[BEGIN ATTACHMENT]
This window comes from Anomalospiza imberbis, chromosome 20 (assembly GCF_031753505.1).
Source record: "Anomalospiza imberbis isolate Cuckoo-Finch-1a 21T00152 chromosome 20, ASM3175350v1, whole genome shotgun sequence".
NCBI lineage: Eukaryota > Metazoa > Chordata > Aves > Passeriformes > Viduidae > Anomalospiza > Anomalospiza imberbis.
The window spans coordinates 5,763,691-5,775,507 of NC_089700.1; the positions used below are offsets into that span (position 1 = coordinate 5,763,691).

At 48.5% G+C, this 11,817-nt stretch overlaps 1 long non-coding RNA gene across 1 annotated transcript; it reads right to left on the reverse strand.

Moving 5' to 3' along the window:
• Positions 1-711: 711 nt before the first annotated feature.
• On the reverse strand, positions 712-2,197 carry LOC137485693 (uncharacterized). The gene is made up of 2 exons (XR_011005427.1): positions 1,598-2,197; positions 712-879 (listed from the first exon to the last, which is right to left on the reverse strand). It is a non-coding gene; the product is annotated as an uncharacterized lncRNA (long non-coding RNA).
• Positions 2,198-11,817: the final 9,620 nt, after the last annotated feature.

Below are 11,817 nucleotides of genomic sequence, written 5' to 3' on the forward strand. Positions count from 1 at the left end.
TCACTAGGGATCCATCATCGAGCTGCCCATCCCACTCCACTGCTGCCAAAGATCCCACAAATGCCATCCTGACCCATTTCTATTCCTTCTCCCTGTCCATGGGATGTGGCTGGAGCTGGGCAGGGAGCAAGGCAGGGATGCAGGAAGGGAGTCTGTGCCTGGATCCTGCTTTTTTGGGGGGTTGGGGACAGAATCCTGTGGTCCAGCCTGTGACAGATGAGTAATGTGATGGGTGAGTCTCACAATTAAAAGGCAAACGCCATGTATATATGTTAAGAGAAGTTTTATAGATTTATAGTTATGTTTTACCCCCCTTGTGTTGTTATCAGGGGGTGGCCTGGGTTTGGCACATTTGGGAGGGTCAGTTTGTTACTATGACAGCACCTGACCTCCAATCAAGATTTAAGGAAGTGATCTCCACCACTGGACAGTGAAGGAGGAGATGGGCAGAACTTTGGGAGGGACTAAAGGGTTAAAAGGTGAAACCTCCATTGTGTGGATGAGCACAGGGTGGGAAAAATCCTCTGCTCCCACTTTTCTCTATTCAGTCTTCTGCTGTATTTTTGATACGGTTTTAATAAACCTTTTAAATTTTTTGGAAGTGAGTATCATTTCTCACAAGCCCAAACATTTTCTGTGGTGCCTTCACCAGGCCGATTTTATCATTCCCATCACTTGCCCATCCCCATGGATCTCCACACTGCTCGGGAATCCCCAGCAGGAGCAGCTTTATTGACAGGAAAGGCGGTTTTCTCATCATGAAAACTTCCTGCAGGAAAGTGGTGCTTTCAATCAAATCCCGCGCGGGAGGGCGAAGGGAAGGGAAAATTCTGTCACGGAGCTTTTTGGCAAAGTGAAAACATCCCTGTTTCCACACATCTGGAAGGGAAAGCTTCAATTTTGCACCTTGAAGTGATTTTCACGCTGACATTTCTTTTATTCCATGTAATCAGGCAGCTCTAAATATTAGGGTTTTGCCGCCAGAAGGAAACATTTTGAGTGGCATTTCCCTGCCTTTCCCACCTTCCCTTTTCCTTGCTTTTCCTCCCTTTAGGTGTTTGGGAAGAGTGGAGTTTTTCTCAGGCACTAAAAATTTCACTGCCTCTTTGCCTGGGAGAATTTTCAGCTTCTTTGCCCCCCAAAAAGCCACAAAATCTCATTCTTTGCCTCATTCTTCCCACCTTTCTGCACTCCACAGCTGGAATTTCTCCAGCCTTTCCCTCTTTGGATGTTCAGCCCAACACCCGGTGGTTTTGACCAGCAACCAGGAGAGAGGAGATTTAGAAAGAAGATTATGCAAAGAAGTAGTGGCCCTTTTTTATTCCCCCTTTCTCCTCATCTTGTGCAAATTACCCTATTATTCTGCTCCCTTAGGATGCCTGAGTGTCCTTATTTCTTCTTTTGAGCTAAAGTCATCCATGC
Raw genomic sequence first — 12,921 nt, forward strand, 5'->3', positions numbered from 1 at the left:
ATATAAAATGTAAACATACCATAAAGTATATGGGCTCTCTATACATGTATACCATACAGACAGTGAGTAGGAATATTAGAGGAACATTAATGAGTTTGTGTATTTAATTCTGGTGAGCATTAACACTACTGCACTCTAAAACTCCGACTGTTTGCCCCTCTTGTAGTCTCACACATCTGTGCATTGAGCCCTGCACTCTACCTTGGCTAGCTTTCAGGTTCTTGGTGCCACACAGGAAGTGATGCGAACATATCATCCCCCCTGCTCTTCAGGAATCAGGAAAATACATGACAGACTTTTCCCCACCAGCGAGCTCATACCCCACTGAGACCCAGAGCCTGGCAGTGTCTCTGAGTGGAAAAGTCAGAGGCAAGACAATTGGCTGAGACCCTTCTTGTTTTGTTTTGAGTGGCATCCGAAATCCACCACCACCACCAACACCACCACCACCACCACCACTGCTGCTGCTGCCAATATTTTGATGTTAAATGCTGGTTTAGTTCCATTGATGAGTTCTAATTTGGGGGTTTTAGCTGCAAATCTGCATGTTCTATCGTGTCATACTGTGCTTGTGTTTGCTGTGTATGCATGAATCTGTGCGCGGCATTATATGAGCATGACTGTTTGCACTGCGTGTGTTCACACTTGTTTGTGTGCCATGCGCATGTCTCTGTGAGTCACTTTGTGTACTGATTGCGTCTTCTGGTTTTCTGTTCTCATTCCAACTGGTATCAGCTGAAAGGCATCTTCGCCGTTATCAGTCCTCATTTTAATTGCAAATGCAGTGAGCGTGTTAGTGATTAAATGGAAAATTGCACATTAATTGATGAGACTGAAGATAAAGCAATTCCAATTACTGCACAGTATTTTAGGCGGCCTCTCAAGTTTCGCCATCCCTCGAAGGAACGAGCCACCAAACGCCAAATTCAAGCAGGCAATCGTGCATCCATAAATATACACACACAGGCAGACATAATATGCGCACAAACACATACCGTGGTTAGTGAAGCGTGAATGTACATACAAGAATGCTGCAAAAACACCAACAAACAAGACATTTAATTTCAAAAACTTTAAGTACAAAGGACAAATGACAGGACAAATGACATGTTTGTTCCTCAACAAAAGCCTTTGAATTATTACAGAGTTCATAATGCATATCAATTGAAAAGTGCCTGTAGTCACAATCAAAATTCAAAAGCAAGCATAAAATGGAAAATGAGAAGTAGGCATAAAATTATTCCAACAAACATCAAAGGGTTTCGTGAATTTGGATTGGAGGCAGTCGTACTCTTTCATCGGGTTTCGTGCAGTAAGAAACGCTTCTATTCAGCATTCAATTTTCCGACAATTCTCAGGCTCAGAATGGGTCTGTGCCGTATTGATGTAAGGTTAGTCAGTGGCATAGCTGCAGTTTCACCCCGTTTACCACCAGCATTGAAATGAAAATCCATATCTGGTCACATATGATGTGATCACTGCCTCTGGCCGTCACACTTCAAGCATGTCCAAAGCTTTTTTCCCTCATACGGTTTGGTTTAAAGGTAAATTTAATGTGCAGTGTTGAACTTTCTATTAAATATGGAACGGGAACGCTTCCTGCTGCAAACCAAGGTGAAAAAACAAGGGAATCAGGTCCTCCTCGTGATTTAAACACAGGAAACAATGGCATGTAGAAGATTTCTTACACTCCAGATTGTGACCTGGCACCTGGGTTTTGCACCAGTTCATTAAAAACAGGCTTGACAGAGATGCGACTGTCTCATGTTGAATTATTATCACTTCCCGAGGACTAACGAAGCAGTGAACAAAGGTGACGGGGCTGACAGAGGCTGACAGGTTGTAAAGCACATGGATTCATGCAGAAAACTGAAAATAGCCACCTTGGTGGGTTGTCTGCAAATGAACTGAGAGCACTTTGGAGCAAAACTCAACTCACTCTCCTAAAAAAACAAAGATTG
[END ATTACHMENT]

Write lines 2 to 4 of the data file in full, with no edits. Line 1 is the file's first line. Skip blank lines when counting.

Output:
Source record: "Anomalospiza imberbis isolate Cuckoo-Finch-1a 21T00152 chromosome 20, ASM3175350v1, whole genome shotgun sequence".
NCBI lineage: Eukaryota > Metazoa > Chordata > Aves > Passeriformes > Viduidae > Anomalospiza > Anomalospiza imberbis.
The window spans coordinates 5,763,691-5,775,507 of NC_089700.1; the positions used below are offsets into that span (position 1 = coordinate 5,763,691).